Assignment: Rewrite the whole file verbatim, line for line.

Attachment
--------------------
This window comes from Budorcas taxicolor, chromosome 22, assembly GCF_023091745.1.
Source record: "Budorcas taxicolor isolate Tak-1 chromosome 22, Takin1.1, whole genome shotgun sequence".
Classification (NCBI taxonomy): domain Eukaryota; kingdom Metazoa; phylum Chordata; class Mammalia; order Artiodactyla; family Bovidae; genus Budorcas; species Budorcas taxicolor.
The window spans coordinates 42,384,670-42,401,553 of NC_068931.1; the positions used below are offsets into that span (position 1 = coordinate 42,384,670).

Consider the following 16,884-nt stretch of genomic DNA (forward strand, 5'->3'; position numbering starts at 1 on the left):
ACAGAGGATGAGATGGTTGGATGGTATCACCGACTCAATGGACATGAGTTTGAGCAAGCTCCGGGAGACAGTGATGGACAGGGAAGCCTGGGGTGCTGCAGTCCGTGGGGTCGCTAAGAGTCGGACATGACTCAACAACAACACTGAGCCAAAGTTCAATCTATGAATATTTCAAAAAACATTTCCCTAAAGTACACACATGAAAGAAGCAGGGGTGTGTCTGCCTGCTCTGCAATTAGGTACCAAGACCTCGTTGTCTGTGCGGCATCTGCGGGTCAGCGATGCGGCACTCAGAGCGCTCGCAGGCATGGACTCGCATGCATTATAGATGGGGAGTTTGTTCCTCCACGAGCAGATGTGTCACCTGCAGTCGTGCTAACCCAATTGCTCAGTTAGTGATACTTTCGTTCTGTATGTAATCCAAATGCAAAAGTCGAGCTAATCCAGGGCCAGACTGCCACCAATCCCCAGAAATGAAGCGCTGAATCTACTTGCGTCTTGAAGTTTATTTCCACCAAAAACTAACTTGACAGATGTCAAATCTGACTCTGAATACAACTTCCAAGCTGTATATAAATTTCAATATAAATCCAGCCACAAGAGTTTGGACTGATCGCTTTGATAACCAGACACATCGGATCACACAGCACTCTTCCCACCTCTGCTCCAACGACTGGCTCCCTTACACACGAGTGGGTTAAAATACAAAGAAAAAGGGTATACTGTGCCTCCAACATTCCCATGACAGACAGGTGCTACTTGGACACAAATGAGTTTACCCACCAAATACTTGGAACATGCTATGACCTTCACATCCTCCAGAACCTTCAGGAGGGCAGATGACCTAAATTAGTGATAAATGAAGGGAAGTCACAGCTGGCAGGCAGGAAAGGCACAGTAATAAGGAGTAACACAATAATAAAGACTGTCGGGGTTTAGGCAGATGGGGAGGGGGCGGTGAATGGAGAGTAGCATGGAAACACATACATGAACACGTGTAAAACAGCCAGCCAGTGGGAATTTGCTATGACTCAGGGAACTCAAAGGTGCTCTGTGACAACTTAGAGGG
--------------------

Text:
This window comes from Budorcas taxicolor, chromosome 22, assembly GCF_023091745.1.
Source record: "Budorcas taxicolor isolate Tak-1 chromosome 22, Takin1.1, whole genome shotgun sequence".
Classification (NCBI taxonomy): domain Eukaryota; kingdom Metazoa; phylum Chordata; class Mammalia; order Artiodactyla; family Bovidae; genus Budorcas; species Budorcas taxicolor.
The window spans coordinates 42,384,670-42,401,553 of NC_068931.1; the positions used below are offsets into that span (position 1 = coordinate 42,384,670).

Consider the following 16,884-nt stretch of genomic DNA (forward strand, 5'->3'; position numbering starts at 1 on the left):
ACAGAGGATGAGATGGTTGGATGGTATCACCGACTCAATGGACATGAGTTTGAGCAAGCTCCGGGAGACAGTGATGGACAGGGAAGCCTGGGGTGCTGCAGTCCGTGGGGTCGCTAAGAGTCGGACATGACTCAACAACAACACTGAGCCAAAGTTCAATCTATGAATATTTCAAAAAACATTTCCCTAAAGTACACACATGAAAGAAGCAGGGGTGTGTCTGCCTGCTCTGCAATTAGGTACCAAGACCTCGTTGTCTGTGCGGCATCTGCGGGTCAGCGATGCGGCACTCAGAGCGCTCGCAGGCATGGACTCGCATGCATTATAGATGGGGAGTTTGTTCCTCCACGAGCAGATGTGTCACCTGCAGTCGTGCTAACCCAATTGCTCAGTTAGTGATACTTTCGTTCTGTATGTAATCCAAATGCAAAAGTCGAGCTAATCCAGGGCCAGACTGCCACCAATCCCCAGAAATGAAGCGCTGAATCTACTTGCGTCTTGAAGTTTATTTCCACCAAAAACTAACTTGACAGATGTCAAATCTGACTCTGAATACAACTTCCAAGCTGTATATAAATTTCAATATAAATCCAGCCACAAGAGTTTGGACTGATCGCTTTGATAACCAGACACATCGGATCACACAGCACTCTTCCCACCTCTGCTCCAACGACTGGCTCCCTTACACACGAGTGGGTTAAAATACAAAGAAAAAGGGTATACTGTGCCTCCAACATTCCCATGACAGACAGGTGCTACTTGGACACAAATGAGTTTACCCACCAAATACTTGGAACATGCTATGACCTTCACATCCTCCAGAACCTTCAGGAGGGCAGATGACCTAAATTAGTGATAAATGAAGGGAAGTCACAGCTGGCAGGCAGGAAAGGCACAGTAATAAGGAGTAACACAATAATAAAGACTGTCGGGGTTTAGGCAGATGGGGAGGGGGCGGTGAATGGAGAGTAGCATGGAAACACATACATGAACACGTGTAAAACAGCCAGCCAGTGGGAATTTGCTATGACTCAGGGAACTCAAAGGTGCTCTGTGACAACTTAGAGGG